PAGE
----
Does the University assist students in filing criminal charges? Yes. The UNC Department of Public Safety can work with students to pursue criminal charges for sexual assault cases. In addition, the Vice Chancellor for Student Affairs recently hired a Student Complaint Coordinator/Deputy Title IX Officer (Ew Quimbaya-Winship) who can guide students through the process of pursuing criminal charges. Ew may be reached at (919) 843-3878.
How is the University working to change the campus climate about issues related to sexual assault? The University has retained Gina Maisto Smith, a former prosecutor and national expert on college sexual abuse, to help guide campus-wide conversation about how sexual assault affects campus and culture. Her work is an instrumental part of the University’s efforts to strengthen current processes and to change the culture on campus. (Refer to Chancellor Thorp’s March 8, 2013, message to the campus community for additional context.)
What is the Honor System? For more than 130 years, Carolina students have helped form the University standards by which they live, and they maintain those standards through self-governance. Through the student-led Honor System, students consider cases involving allegations of Honor Code violations. For more information, visit: http://studentconduct.unc.edu/honor-system.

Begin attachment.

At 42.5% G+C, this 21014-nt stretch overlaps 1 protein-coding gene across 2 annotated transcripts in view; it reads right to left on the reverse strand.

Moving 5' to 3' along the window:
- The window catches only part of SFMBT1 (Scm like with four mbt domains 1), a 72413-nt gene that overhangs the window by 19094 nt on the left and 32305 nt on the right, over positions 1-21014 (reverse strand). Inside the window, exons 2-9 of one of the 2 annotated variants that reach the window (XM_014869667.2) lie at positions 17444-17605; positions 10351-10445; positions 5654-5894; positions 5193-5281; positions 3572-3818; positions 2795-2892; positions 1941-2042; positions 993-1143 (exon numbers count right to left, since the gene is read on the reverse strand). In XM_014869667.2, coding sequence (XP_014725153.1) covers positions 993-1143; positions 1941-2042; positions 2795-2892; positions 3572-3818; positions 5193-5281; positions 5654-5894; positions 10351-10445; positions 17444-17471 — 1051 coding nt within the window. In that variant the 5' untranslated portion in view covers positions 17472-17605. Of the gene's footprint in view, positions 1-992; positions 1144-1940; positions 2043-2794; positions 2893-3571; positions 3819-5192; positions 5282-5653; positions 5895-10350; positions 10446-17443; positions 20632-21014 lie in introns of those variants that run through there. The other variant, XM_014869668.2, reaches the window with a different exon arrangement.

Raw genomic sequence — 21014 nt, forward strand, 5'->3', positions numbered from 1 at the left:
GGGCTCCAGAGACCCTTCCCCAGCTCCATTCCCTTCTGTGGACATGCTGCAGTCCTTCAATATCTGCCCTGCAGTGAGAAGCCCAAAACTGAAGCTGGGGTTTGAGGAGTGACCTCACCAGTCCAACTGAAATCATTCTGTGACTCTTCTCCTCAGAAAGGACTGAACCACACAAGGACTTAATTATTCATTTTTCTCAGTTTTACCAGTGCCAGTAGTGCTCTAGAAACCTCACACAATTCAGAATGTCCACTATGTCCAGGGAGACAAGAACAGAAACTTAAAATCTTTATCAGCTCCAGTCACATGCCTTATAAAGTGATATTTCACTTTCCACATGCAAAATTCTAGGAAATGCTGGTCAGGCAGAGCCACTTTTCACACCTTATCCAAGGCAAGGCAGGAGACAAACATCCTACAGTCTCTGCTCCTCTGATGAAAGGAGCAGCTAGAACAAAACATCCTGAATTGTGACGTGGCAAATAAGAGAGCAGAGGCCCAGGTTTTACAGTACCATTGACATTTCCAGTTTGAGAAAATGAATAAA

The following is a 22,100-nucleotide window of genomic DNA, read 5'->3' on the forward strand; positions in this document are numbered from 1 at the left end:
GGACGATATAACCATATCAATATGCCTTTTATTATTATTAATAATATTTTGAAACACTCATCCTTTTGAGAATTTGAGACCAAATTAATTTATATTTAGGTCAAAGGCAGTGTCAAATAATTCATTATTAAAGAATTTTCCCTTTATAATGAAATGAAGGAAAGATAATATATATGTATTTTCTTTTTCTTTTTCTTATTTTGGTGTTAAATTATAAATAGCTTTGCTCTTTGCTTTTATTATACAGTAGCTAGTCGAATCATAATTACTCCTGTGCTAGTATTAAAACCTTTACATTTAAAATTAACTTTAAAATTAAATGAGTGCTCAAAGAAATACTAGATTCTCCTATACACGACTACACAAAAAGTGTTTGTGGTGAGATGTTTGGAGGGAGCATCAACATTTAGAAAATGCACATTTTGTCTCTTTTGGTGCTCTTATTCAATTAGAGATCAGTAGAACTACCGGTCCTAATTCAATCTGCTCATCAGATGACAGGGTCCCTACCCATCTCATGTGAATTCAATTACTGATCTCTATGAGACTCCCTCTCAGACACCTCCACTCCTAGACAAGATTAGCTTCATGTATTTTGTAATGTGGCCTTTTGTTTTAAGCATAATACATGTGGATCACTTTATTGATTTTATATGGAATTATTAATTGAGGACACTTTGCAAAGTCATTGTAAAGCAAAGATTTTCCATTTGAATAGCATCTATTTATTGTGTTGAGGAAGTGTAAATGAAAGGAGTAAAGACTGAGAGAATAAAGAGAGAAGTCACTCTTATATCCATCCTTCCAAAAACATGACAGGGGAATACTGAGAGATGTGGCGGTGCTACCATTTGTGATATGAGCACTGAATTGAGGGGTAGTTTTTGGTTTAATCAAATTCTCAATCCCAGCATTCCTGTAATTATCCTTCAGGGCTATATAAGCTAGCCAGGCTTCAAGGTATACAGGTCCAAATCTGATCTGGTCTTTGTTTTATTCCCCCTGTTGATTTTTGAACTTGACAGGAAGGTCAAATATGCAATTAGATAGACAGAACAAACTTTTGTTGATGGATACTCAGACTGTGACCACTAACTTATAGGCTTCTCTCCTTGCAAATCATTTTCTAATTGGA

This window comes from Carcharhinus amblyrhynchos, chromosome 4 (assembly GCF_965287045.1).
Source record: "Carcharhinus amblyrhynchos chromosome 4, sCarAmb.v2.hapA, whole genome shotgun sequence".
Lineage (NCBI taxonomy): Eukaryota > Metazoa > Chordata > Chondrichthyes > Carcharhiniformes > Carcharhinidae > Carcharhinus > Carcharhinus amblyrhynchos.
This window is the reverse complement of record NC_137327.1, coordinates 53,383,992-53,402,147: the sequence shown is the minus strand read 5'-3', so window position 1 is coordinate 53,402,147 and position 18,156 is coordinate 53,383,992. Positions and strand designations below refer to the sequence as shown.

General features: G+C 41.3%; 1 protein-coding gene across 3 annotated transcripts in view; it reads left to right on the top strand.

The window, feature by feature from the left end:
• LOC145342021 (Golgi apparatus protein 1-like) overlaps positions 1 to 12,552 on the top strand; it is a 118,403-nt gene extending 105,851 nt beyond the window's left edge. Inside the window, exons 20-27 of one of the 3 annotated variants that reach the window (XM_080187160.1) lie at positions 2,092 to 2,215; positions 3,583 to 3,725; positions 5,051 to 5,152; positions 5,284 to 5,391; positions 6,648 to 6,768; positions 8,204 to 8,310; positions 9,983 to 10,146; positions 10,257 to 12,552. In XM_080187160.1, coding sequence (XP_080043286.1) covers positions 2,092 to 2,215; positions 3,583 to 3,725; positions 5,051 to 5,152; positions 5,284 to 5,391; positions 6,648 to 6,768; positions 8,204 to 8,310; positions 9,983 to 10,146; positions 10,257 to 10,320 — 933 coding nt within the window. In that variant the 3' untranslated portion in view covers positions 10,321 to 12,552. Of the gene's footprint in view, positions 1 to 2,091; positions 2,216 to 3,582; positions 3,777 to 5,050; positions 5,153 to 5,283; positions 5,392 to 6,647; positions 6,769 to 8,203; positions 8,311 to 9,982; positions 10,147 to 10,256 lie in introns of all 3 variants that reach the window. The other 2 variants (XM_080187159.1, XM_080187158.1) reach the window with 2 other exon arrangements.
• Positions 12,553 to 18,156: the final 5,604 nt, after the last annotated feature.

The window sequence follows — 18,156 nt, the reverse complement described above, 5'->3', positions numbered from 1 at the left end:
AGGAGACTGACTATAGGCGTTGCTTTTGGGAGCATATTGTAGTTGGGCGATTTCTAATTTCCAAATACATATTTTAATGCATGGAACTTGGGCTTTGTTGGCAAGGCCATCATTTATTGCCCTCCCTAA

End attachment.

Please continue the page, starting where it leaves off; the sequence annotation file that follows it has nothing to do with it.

How does the Honor System work? The Student Attorney General’s office receives reports of suspected violations and determines whether or not to file charges. The Student Attorney General’s staff is responsible for working with the accused student and the reporting party to gather and prepare relevant material for the case.
During an Honor System hearing, members of the Student Attorney General’s staff act as either defense or investigative counsels representing the accused student or the University community, respectively. The Student Attorney General’s staff, accused student and reporting party present their evidence and testimony to the Honor System members. Honor System members are responsible for hearing alleged violations, deliberating on a verdict and determining appropriate sanctions, if necessary.